Banks have been forced to creatively market their deposit products with interest rates so low. Imagine, if you will, a room full of marketing representatives gazing at a giant poster of a 1% CD special that the bank president has put them in charge of promoting. Now it's their job to figure how to make the 1% rate exciting. So the creative thoughts start pouring out...
We will see in the future what these marketing people can come up with, but one of the products that they have already designed is what is called a "liquid CD". A liquid CD is nothing more than a FDIC-insured CD that will allow some penalty-free withdrawals from the account. Some banks will limit the withdrawals up to a certain amount. Other banks will limit the withdrawals for a set time period. Generous banks leave it wide open with their liquid CDs and will allow any withdrawal for any amount at any time. Seems like a good deal right? Not so fast, let's take a look.
Bank of America Liquid CD
The largest bank in the country, Bank of America, offers a liquid CD. They call it the Bank of America Risk Free CD and advertise it as one of their banking specials. The term for the Bank of America Risk Free CD is 9 months and the current annual percentage yield is 1.30%. The minimum deposit is a reasonable $5,000 and Bank of America limits total deposits in Risk Free CDs to $500,000. The calling card of this bank special is the ability to withdraw funds with no penalty. This is, of course, different than normal CDs where an early withdrawal penalty would apply for taking out any funds before the maturity date of the CD. On the surface this seems like a great benefit. But is it really that useful?
Comparing Account Types
If you compare a liquid CD to a savings account or money market account, you realize that there is very little difference between the account types. Liquid CDs, savings accounts, and money market accounts all allow access to your funds without penalty. Money market accounts actually allow the easiest access because a money market account feature check-writing abilities. For a liquid CD to have any advantage over a savings account or money market account it would have to pay a higher rate. Otherwise, why bother with purchasing the CD unless you were convinced rates were going to fall further? But most banking experts have forecast that bank deposit rates have bottomed out. So now it is time to compare the rates to see how the liquid CD stacks up. In the case of the Bank of America Risk Free CD the answer is not very well. The 1.30% APY is well below the 2% and 3% rates that are quite easy to find on a savings account or money market account. There are many other banks offering liquid CD of some variety, but again savers can find a higher yielding money market or savings account. If rates go up, chances are it will be easier and quicker to transfer funds online from a money market or savings account than to have to formally request a withdrawal from your liquid CD. Remember, time means money.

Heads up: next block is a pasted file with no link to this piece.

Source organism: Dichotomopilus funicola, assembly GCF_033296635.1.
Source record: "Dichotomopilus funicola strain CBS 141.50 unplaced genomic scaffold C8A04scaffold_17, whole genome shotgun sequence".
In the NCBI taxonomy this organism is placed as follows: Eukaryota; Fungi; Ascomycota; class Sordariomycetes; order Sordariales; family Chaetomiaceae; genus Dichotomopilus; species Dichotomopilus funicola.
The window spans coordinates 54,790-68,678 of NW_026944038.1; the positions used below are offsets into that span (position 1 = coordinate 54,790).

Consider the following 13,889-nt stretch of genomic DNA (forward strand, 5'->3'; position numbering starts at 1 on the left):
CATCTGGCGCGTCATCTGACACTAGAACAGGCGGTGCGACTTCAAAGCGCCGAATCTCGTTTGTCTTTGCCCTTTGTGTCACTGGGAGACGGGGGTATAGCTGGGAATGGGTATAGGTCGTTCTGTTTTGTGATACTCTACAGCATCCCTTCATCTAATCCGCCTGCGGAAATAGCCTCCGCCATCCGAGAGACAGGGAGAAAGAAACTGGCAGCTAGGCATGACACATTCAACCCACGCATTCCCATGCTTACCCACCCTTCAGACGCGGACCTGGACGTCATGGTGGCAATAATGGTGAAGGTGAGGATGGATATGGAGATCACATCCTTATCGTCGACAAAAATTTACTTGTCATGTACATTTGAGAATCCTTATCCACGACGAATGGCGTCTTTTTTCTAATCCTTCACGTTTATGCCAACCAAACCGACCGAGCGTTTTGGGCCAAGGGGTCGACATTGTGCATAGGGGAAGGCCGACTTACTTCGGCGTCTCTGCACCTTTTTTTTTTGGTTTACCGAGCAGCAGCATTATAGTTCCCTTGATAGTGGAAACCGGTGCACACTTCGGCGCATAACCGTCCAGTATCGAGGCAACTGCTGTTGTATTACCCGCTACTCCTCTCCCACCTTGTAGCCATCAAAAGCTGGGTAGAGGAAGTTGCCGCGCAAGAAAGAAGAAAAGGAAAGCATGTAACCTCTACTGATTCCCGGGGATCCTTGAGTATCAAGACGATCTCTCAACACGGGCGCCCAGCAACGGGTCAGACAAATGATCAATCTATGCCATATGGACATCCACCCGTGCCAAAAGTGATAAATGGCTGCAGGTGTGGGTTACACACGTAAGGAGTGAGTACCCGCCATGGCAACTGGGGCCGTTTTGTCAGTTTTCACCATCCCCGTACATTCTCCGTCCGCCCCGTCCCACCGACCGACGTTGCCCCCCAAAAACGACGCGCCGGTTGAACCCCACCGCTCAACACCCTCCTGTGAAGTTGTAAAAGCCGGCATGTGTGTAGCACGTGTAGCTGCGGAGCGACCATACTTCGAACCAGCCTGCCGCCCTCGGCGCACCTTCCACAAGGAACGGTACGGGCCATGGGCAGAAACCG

The marketing staff at banks have done a great job spinning the advantages of a liquid CD. They may even make some sense for certain investors. But in general, take a look at the rates and consider if you might be better off in a higher yielding savings or money market account. Higher rates and more liquidity may mean a better deal.